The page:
Sorry, Mr.Rogers (RIP), but you got it wrong about banding in the Shroud image ruling out linen modification

Banding in the Shroud image (left) and a questionably successful attempt to mask or remove it by digital equalisation (right). But what if anything does banding tell one about the location of the image (linen fibres or surface impurities?)

Quotation from Raymond Rogers’ 2004 (written one year before his demise):

(Sorry, bad link: I’ve mislaid the correct one and will try to find it ASAP -since  I too need it).

My italics:

“Where darker bands of yarn intersect image areas, the image is darker. Where lighter   bands intersect an image area, the image appears lighter. This proves that the image color is not a result of reactions in the cellulose of the linen. Some impurities on the surface of the different batches of yarn produced the image color. This observation is extremely important when tests are being made on image-formation hypotheses. If image color is not simply a result of color formation in the cellulose of the linen fibers, image formation must be a much more complex process than we originally thought.”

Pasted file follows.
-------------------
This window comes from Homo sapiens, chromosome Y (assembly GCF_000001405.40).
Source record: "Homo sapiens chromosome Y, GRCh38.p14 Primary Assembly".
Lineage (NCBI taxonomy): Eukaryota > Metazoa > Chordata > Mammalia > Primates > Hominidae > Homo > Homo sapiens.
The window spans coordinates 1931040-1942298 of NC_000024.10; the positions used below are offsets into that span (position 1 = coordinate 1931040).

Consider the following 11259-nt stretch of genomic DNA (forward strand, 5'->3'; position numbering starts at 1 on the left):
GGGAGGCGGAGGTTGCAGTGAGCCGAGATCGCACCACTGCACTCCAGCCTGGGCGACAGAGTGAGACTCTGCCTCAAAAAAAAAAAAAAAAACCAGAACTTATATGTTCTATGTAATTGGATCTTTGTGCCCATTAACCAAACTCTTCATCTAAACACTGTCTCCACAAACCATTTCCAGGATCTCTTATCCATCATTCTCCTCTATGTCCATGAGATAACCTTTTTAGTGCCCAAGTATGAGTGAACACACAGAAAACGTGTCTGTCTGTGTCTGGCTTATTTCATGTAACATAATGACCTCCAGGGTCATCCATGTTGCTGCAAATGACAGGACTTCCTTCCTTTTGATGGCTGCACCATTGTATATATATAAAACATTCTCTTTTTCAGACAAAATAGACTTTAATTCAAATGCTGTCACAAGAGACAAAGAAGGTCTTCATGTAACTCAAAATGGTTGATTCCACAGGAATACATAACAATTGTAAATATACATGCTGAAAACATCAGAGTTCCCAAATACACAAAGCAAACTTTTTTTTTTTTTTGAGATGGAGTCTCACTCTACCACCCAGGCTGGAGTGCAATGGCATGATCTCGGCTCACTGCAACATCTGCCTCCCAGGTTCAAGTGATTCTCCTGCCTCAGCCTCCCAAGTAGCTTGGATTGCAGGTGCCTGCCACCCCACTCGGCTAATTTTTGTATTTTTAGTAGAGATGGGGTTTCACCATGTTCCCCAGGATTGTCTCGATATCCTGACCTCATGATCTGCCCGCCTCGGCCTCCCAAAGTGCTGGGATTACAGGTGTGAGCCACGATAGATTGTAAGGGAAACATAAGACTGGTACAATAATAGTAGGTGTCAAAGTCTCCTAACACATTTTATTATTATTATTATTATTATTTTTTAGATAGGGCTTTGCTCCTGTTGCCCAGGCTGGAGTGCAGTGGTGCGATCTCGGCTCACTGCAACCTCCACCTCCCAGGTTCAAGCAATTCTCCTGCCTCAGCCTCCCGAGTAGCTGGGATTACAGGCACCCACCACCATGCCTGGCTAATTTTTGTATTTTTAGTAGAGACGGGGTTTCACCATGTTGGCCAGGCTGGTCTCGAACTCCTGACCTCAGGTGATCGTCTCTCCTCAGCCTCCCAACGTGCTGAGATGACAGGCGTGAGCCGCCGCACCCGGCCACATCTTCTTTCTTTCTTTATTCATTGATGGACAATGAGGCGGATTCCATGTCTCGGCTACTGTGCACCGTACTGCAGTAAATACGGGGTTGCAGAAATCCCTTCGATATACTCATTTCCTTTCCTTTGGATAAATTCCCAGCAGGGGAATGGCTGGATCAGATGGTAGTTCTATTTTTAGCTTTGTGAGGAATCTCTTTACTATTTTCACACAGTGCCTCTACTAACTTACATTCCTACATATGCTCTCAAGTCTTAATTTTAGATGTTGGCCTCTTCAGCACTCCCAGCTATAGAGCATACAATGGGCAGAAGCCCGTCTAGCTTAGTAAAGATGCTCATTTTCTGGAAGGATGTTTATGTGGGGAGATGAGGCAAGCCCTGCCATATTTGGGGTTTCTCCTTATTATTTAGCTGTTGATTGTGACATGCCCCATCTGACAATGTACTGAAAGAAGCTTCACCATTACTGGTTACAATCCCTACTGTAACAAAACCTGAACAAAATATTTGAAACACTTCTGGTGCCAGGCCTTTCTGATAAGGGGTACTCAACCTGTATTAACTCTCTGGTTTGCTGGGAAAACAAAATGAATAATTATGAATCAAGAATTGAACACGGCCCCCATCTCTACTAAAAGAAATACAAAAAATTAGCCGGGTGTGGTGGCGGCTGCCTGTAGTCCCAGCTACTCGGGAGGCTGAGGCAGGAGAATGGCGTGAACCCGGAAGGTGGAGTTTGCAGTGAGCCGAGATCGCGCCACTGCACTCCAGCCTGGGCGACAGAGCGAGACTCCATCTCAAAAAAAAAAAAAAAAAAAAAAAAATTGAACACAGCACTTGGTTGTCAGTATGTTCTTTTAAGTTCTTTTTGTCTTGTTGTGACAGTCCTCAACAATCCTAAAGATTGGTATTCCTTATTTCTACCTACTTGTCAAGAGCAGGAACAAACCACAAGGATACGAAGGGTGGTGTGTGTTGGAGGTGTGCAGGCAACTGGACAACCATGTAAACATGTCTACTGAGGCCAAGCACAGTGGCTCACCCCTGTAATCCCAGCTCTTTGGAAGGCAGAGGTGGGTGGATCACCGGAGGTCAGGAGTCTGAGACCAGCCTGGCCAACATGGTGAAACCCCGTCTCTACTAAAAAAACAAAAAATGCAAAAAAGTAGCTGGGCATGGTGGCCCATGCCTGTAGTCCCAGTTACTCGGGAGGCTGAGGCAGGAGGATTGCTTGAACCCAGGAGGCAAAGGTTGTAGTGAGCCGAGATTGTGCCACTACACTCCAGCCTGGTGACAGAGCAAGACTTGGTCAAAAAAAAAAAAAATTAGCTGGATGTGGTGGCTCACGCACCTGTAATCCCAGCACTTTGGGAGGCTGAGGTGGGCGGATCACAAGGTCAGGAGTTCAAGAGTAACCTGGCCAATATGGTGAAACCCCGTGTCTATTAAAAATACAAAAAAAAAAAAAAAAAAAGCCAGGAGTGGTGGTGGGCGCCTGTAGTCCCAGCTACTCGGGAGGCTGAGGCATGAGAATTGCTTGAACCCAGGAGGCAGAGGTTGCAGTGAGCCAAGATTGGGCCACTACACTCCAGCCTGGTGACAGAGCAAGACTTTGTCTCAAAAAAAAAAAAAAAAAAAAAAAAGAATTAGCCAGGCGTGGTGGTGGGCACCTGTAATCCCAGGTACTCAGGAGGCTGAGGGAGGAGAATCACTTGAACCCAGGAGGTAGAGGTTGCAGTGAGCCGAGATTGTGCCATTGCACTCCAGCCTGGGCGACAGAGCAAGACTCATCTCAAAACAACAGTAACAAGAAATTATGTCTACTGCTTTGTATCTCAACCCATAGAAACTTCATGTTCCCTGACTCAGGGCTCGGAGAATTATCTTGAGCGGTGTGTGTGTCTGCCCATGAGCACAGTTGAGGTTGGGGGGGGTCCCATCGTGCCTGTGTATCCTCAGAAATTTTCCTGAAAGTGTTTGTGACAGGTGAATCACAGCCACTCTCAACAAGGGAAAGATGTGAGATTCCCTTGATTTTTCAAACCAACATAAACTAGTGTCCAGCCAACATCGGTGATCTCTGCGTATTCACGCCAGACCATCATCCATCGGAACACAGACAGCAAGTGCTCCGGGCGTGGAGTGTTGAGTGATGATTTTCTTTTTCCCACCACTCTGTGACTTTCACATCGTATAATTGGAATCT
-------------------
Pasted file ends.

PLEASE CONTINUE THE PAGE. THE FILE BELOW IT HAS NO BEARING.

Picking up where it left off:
My response: We see an image by the light that it reflects, but the latter depends not only on the light absorbing/reflecting properties of the image itself (obviously) but, less obviously, on what is underneath the image. That is especially the case where the image is exceedingly thin and superficial.  If the underlay were, say,  pure matt black, absorbing all light that passed through the image layer and fell on it, then less light can be reflected/scattered back to illuminate the image layer from underneath, and the image  will tend to look darker than it would be in the absence of the underlay.